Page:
In many embodiments, the first light source and the first detector are configured to move the transducer with a first movement and the second light source and the second detector are configured to move the transducer with a second movement. The first movement can be opposite the second movement. The first movement may each comprise at least one of a first rotation or a first translation, and the second movement may comprise at least one of a second rotation or a second translation. The first light source may be configured to emit the first at least one wavelength of light with a first amount of energy, which first amount is sufficient to move the transducer with the first movement. The second light source can be configured to emit the second at least one wavelength of light with a second amount of light energy, which second amount is sufficient to move the transducer with the second movement.

In many embodiments, the transducer is supported with the eardrum of the user. The transducer can be configured to move the eardrum in a first direction in response to the first at least one wavelength and to move the eardrum in a second direction in response to the second at least one wavelength. The first direction can be opposite the second direction.

In many embodiments, the first detector and the second detector are connected to the transducer to drive the transducer without active circuitry.

The first detector and the second detector may be connected in parallel to the transducer. The first detector may be coupled to the transducer with a first polarity and the second detector coupled with the transducer with a second polarity, in which the second polarity is opposite to the first polarity. In some embodiments, the first detector comprises a first photodiode having a first anode and a first cathode and the second detector comprises a second photodiode having a second anode and a second cathode. The first anode and the second cathode may be connected to a first terminal of the transducer, and the second anode and the second cathode may be connected to a second terminal of the transducer.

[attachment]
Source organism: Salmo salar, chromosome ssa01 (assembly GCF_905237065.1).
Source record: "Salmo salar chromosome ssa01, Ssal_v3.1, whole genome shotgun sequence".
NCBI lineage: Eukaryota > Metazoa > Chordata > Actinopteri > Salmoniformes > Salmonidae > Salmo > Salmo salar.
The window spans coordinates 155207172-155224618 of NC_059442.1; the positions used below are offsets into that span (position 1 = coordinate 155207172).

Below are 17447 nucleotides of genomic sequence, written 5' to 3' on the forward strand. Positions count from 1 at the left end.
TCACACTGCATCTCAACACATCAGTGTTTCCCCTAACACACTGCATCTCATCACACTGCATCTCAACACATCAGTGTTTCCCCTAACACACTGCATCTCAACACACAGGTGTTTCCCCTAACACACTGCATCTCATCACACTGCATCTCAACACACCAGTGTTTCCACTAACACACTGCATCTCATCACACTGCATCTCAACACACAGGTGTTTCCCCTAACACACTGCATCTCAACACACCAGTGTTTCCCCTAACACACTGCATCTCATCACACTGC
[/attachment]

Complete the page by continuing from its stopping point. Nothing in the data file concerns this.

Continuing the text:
The transducer may comprise at least one of a piezoelectric transducer, a flex tensional transducer, a balanced armature transducer, or a magnet and wire coil. For example, the transducer may comprise the balanced armature transducer and the balanced armature transducer may comprise a housing.

In many embodiments, the first light source comprises at least one of a first LED or a first laser diode configured to emit the first at least one wavelength of light and the second light source comprises at least one of a second LED or second laser diode configured to emit the second at least one wavelength of light.

In many embodiments, the first detector comprises at least one of a first photodiode or a first photovoltaic cell configured to receive the first at least one wavelength of light and the second detector comprises at least one of a second photodiode or a second photovoltaic cell configured to receive the second at least one wavelength of light.

In many embodiments, the first detector comprises at least one of crystalline silicon, amorphous silicon, micromorphous silicon, black silicon, cadmium telluride, copper indium or gallium selenide, and the second detector comprises at least one crystalline silicon, amorphous silicon, micromorphous silicon, black silicon, cadmium telluride, copper indium or gallium selenide.

The first at least one wavelength of light from the first light source may be configured to overlap spatially with the second at least one wavelength of light from the second light source as the light travels in an ear canal of a user toward the first and second detectors. The first at least one wavelength and second at least one wavelength of light can be different, and may comprise at least one of infrared, visible or ultraviolet light.